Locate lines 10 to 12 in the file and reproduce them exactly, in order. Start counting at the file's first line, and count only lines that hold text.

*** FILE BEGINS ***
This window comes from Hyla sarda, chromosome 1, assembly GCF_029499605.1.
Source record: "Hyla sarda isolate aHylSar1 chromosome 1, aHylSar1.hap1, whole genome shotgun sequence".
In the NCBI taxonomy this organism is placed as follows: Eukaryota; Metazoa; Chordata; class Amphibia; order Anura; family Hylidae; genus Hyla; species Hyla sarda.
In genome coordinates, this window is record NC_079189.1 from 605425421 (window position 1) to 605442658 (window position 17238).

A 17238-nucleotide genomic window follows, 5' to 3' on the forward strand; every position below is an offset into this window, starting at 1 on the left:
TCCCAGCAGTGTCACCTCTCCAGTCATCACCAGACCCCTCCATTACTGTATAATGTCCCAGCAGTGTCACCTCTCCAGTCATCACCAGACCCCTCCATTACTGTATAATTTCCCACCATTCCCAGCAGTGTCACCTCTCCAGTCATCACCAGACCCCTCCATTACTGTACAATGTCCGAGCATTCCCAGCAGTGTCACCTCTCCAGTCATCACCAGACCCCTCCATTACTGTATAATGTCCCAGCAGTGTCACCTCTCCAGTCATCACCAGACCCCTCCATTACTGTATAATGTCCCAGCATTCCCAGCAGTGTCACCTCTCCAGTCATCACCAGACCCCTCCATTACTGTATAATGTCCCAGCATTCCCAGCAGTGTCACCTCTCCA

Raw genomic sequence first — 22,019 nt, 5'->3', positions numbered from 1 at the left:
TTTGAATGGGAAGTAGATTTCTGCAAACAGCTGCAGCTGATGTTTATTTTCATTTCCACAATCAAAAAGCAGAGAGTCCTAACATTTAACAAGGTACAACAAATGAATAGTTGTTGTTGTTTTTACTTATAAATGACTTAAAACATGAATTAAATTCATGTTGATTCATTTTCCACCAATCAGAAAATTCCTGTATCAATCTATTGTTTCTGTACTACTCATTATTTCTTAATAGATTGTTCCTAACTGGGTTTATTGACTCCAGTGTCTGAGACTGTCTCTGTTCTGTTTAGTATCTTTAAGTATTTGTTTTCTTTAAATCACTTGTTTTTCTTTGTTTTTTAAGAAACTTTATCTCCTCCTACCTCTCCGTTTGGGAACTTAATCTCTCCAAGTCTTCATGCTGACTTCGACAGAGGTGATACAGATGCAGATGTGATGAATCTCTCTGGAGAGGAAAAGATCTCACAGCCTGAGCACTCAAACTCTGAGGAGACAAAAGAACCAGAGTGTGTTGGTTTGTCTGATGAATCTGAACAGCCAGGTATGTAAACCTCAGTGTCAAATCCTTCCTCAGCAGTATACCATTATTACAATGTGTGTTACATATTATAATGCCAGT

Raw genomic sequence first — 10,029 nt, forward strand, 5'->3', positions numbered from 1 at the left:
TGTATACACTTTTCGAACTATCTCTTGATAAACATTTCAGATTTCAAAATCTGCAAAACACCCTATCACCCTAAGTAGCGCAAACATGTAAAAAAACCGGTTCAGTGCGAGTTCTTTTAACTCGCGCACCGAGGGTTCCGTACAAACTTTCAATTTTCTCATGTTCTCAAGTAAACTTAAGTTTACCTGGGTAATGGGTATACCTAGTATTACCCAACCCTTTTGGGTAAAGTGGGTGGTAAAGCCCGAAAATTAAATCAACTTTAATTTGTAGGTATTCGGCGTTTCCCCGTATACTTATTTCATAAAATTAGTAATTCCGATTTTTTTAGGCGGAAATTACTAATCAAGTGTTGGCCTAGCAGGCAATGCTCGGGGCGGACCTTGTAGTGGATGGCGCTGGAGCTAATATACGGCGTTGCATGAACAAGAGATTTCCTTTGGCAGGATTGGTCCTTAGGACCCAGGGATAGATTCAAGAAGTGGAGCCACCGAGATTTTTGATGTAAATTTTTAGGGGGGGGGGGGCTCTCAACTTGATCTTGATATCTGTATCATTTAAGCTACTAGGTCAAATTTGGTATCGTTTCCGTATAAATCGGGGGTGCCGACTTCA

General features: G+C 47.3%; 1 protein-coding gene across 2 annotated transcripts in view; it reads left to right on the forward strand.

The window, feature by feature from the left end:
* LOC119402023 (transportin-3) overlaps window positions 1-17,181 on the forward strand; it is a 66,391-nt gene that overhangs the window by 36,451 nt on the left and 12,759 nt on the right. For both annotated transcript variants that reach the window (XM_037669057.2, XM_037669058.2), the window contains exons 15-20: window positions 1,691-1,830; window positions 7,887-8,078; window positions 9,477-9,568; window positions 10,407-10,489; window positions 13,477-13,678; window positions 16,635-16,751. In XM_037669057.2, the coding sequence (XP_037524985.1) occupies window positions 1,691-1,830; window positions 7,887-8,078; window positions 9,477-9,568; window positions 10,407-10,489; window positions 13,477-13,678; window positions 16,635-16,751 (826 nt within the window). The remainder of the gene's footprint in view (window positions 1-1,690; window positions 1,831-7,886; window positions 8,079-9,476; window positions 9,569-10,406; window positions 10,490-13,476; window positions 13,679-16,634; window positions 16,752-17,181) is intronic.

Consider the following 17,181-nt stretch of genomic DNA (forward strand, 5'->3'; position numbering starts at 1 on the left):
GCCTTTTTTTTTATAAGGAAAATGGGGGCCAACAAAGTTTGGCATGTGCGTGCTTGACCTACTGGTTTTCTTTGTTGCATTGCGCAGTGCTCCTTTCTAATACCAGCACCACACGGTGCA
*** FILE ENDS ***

TGTATACACTTTTCGAACTATCTCTTGATAAACATTTCAGATTTCAAAATCTGCAAAACACCCTATCACCCTAAGTAGCGCAAACATGTAAAAAAACCGGTTCAGTGCGAGTTCTTTTAACTCGCGCACCGAGGGTTCCGTACAAACTTTCAATTTTCTCATGTTCTCAAGTAAACTTAAGTTTACCTGGGTAATGGGTATACCTAGTATTACCCAACCCTTTTGGGTAAAGTGGGTGGTAAAGCCCGAAAATTAAATCAACTTTAATTTGTAGGTATTCGGCGTTTCCCCGTATACTTATTTCATAAAATTAGTAATTCCGATTTTTTTAGGCGGAAATTACTAATCAAGTGTTGGCCTAGCAGGCAATGCTCGGGGCGGACCTTGTAGTGGATGGCGCTGGAGCTAATATACGGCGTTGCATGAACAAGAGATTTCCTTTGGCAGGATTGGTCCTTAGGACCCAGGGATAGATTCAAGAAGTGGAGCCACCGAGATTTTTGATGTAAATTTTTAGGGGGGGGGGGGCTCTCAACTTGATCTTGATATCTGTATCATTTAAGCTACTAGGTCAAATTTGGTATCGTTTCCGTATAAATCGGGGGTGCCGACTTCA

General features: G+C 47.3%; 1 protein-coding gene across 2 annotated transcripts in view; it reads left to right on the forward strand.

The window, feature by feature from the left end: